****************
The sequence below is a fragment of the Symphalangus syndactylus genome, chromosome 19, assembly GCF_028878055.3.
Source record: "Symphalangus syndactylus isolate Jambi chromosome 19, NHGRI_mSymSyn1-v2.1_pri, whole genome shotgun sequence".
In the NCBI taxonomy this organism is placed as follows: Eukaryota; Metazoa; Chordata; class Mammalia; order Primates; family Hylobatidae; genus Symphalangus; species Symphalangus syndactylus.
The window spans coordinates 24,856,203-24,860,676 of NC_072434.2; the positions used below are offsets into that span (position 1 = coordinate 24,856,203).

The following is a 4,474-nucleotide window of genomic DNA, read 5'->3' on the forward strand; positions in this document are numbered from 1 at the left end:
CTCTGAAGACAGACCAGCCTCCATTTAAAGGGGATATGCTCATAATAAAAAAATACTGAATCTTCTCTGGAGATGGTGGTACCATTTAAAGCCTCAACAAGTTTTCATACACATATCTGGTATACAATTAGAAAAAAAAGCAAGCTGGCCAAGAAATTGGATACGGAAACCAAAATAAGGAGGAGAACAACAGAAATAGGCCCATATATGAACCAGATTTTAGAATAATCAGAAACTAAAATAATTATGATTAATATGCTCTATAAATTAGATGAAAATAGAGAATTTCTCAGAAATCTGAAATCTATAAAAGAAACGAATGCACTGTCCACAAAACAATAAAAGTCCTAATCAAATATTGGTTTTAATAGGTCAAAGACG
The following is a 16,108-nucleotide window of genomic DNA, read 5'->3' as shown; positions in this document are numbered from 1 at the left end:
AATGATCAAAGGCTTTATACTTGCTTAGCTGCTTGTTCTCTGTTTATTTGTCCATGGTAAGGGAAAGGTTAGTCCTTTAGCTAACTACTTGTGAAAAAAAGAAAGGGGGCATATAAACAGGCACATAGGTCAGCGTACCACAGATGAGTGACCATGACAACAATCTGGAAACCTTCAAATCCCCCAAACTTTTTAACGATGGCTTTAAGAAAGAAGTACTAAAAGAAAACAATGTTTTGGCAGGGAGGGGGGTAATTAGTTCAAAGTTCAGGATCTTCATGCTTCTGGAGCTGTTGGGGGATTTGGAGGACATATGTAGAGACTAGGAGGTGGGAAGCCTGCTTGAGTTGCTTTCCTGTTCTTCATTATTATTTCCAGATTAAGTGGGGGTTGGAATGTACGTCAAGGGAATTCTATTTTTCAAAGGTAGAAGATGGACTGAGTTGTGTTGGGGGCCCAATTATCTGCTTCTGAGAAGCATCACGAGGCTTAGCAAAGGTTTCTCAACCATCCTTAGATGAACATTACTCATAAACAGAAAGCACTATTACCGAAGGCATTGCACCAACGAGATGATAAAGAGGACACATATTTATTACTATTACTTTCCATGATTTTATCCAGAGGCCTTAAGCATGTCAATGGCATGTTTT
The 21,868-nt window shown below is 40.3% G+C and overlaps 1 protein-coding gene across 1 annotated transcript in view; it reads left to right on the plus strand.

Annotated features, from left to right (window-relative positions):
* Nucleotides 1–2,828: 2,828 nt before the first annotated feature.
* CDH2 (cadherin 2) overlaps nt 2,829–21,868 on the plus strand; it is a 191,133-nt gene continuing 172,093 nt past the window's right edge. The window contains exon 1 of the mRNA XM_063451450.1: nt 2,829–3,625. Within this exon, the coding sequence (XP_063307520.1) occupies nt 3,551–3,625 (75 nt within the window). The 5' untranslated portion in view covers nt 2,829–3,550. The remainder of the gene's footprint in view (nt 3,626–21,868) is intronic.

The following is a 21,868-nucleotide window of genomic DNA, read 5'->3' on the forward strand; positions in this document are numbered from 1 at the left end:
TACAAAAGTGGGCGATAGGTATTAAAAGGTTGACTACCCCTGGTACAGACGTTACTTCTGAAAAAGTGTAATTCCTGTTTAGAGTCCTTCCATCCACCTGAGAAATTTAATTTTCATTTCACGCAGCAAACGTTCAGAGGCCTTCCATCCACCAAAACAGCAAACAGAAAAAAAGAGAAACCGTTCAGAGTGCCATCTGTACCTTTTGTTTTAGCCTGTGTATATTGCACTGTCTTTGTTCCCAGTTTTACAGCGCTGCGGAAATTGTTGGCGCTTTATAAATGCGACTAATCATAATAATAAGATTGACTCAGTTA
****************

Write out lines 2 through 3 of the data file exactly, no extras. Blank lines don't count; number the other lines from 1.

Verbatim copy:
Source record: "Symphalangus syndactylus isolate Jambi chromosome 19, NHGRI_mSymSyn1-v2.1_pri, whole genome shotgun sequence".
In the NCBI taxonomy this organism is placed as follows: Eukaryota; Metazoa; Chordata; class Mammalia; order Primates; family Hylobatidae; genus Symphalangus; species Symphalangus syndactylus.